When asked what is important about Remembrance Day, Watson gets quiet again. “Kids in school should learn about it and know about it and know what Canada did, but I just hope there’s never another war. I don’t like what Hollywood has done to war. They glamourize it, they really do, and it’s not very glamourous.” Falaise Gap, the decisive battle of the Battle of Normandy, when the bulk of the German forces west of the River Seine were destroyed, then moving on into Belgium and Holland. 
 
“We went into a little place called Sluis. That was a pretty rough go, that. We got out of that, and into mainland Holland then across the Rheine and were south of Dusseldorf when the war ended. Then we came back to Holland, where we stayed until we went back home in 1946.”
 
After the war ended, the once and future rancher and cowboy spent about two months looking after a whole bunch of captured horses that were then auctioned off. After that he spent most of his time as a dispatch rider. “It was a rest period; there wasn’t much going on.”
 
There were 200 or 300 people in the camp with Watson waiting to go back home. Watson says it was inevitable that they would get into trouble. “I got caught with eight guys riding on a motorbike. We were trying to see if we could set a world record. Man, I tell you it was pretty hard to balance. The major caught us, and I was assigned 30 days of extra duty, but it was just what I was doing anyway so it didn’t matter.”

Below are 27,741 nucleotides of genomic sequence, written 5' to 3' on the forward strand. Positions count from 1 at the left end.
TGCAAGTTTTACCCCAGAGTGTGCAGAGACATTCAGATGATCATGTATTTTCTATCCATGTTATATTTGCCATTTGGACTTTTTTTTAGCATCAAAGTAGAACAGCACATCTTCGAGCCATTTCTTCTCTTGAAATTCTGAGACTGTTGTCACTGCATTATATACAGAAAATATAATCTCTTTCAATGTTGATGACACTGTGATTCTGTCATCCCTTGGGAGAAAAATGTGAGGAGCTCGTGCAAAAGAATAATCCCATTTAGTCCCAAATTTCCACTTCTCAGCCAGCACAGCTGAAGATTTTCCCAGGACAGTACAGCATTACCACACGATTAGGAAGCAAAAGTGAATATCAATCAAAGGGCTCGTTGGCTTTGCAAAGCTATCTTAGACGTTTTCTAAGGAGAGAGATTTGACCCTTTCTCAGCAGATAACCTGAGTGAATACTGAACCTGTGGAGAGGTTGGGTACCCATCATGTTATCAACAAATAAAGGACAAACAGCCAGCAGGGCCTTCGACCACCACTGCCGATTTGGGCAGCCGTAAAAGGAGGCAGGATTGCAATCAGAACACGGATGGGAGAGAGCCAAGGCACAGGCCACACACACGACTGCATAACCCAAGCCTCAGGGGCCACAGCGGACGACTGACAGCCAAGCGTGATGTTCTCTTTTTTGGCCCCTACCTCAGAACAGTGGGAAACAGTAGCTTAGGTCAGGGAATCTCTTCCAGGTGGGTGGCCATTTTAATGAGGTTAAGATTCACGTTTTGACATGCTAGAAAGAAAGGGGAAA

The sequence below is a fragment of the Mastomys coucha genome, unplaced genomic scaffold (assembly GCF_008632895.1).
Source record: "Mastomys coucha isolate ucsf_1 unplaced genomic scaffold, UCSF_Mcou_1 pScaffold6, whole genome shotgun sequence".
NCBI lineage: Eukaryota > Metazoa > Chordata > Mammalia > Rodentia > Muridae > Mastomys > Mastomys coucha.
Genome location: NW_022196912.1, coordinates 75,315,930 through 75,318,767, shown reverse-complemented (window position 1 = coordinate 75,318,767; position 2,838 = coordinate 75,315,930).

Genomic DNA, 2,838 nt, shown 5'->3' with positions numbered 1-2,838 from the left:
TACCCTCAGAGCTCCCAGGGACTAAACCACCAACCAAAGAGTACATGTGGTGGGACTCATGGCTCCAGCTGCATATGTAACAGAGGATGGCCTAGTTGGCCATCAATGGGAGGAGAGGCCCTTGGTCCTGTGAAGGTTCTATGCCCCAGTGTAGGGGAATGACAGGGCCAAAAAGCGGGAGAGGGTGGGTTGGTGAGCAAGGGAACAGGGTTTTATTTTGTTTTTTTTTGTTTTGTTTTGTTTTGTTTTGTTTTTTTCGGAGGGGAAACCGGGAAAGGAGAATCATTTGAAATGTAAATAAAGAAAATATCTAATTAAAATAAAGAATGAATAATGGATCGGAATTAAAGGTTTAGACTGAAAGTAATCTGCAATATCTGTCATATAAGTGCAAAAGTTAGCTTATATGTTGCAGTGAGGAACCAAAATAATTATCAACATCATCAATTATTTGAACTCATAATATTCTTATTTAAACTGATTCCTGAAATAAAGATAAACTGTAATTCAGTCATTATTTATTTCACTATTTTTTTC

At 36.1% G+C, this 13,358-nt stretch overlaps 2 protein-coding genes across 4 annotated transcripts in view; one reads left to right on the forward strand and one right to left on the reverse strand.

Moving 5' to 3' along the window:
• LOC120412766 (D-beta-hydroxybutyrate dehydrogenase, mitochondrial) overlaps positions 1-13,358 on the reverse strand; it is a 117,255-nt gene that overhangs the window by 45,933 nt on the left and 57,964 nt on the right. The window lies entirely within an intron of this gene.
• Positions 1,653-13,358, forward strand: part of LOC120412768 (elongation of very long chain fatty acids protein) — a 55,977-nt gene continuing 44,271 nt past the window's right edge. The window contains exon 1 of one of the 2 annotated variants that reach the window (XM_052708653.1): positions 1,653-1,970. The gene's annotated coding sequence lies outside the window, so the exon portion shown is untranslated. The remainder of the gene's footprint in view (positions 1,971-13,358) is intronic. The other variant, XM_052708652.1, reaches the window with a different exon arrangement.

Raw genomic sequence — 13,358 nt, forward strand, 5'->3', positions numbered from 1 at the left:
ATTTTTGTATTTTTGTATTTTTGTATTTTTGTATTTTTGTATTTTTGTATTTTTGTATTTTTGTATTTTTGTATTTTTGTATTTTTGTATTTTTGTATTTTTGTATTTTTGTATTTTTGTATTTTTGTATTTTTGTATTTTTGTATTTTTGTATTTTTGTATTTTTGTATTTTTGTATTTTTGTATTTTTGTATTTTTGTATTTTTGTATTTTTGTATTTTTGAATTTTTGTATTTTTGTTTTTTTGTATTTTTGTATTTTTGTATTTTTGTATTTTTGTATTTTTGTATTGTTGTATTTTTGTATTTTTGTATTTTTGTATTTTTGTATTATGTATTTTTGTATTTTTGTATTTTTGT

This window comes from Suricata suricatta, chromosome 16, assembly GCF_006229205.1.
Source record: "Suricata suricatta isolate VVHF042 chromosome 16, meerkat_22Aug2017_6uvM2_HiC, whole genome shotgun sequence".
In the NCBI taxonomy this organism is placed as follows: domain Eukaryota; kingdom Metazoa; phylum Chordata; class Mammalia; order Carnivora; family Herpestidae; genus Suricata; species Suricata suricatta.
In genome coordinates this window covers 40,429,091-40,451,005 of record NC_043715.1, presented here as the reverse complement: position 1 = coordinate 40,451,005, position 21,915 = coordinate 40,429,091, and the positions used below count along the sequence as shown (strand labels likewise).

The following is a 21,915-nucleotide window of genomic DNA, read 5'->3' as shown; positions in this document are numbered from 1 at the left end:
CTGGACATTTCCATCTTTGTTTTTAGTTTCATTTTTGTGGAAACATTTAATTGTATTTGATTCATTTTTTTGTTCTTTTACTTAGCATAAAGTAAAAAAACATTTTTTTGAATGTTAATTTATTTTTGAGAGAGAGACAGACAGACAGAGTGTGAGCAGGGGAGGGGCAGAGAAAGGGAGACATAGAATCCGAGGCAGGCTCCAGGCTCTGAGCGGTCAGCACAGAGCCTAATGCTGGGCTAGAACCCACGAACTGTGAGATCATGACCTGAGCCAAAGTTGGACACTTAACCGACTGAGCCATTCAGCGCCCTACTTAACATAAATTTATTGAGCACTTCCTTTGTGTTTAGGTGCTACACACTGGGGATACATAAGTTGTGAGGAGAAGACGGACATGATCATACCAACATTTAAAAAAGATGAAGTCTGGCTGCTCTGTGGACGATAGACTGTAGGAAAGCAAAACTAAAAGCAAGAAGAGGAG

In February of 1946, Watson boarded the Ile de France for another stormy crossing of the Atlantic ocean. “It couldn’t have been worse. Storms all the way from South Hampton. 12 hours out, they dropped the anchor and dragged it all the way to Halifax. The funny thing is, as a prairie boy, I never got seasick.”
 
Having returned back to Canada, Watson found it difficult to adjust back to civilian life. “A lot of friends just went to the bars. I stayed away from those. I went back out on the farms as much as I could. It was rough, though.”
 
But the quiet, simple life of ranching recaptured Watson, who spent most of the rest of his life chasing cows. Watson finally retired from ranching when he was 75. “I spent the last 17 years riding, that’s all I did.” Watson turned 88 this month. 
 
When asked what is important about Remembrance Day, Watson gets quiet again. “Kids in school should learn about it and know about it and know what Canada did, but I just hope there’s never another war. I don’t like what Hollywood has done to war. They glamourize it, they really do, and it’s not very glamourous.”